Tibetan Buddhist canon

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The Tibetan Buddhist canon underwent a final compilation in 14th Century by Bu-ston (1290-1364). The Tibetans did not have a formally arranged Mahayana canon and so devised their own scheme which divided texts into two broad categories: the Kangyur or Kanjur (Tib. bKa-gyur) and the Tengyur (Tib. bstan-gyur).[1]


The Kangyur or Kanjur (bka-gyur or "Translated Words") consists of works supposed to have been said by the Buddha himself. All texts presumably have a Sanskrit original, although in many cases the Tibetan text was translated from Chinese or other language. This collection is divided into two categories: the sutras and the tantras.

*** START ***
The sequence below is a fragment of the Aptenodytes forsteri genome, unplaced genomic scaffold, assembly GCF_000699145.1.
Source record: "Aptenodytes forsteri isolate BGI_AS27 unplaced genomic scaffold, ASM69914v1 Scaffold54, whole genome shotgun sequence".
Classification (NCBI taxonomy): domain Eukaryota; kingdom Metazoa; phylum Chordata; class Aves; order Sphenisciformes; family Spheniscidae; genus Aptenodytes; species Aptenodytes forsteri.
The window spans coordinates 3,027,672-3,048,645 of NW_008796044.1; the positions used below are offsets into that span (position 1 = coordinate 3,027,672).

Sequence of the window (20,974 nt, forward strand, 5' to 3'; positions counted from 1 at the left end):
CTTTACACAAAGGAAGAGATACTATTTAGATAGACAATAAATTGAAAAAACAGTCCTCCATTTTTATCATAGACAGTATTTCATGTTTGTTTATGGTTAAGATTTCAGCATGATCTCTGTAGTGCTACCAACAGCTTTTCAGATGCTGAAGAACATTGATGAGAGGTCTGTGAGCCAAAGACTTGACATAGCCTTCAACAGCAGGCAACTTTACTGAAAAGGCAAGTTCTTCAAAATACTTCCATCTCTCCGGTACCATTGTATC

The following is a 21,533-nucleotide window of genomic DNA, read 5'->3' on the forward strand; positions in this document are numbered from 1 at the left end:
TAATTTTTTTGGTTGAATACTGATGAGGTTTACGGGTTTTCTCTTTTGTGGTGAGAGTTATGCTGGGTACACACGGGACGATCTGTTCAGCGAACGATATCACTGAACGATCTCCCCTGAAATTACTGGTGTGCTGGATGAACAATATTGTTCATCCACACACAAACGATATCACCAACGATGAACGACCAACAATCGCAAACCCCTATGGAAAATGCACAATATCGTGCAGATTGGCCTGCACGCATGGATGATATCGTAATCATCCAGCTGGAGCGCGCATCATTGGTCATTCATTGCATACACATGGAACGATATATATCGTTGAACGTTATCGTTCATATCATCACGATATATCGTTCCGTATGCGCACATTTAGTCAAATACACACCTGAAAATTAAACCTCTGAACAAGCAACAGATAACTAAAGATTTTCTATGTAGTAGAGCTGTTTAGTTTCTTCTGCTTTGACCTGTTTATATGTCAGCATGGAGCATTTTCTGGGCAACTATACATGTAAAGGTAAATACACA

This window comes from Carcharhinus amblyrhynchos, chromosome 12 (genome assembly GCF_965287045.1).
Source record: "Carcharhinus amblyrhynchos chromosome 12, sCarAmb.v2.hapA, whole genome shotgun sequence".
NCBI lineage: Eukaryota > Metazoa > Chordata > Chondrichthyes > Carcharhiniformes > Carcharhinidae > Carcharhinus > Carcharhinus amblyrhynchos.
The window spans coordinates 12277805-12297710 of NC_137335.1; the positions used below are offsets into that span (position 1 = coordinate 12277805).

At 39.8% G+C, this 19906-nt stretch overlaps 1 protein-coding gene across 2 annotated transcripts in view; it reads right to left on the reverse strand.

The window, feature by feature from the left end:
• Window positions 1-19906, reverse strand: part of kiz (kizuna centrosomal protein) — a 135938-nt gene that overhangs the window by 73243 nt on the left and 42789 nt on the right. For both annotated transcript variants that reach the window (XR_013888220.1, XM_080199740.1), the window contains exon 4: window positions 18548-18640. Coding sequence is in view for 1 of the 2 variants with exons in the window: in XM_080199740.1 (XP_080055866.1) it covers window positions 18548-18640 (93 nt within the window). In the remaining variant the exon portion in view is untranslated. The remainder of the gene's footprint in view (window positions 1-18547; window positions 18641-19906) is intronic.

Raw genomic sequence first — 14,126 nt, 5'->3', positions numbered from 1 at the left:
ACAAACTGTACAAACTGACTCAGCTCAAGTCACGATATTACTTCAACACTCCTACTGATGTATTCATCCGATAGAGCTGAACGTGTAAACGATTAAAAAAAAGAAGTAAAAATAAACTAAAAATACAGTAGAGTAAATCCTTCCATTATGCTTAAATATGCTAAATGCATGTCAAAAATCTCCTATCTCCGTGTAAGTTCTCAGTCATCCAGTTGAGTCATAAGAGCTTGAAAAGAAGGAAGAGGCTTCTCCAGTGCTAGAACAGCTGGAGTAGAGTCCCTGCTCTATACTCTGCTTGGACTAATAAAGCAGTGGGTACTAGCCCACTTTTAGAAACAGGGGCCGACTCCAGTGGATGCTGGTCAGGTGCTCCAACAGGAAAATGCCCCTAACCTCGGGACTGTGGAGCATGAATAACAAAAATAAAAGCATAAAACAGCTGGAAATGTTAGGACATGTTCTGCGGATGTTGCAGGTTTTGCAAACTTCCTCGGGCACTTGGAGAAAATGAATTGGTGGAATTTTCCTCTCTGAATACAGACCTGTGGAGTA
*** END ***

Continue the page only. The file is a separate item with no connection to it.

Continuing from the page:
The collection of sutras or "Sets of Discourses" is known as mDo-sde in Tibetan.


The tantra section (rGyud-sde in Tibetan) corresponds with what Helena Petrovna Blavatsky called Books of Kiu-te, which includes public and secret volumes. The Book of Dzyan is said to belong to the secret volumes.


The Tengyur or Tanjur (bstan-gyur, "Translated Treatises") is the section to which were assigned commentaries, treatises and abhidharma works (both Mahayana and non-Mahayana). The Tanjur contains 3626 texts in 224 Volumes.[2]

See also

Additional resources


  1. Tibetan Buddhist Canonat The Dharma Dictionary
  2. Tibetan Buddhist Canon at The Dharma Dictionary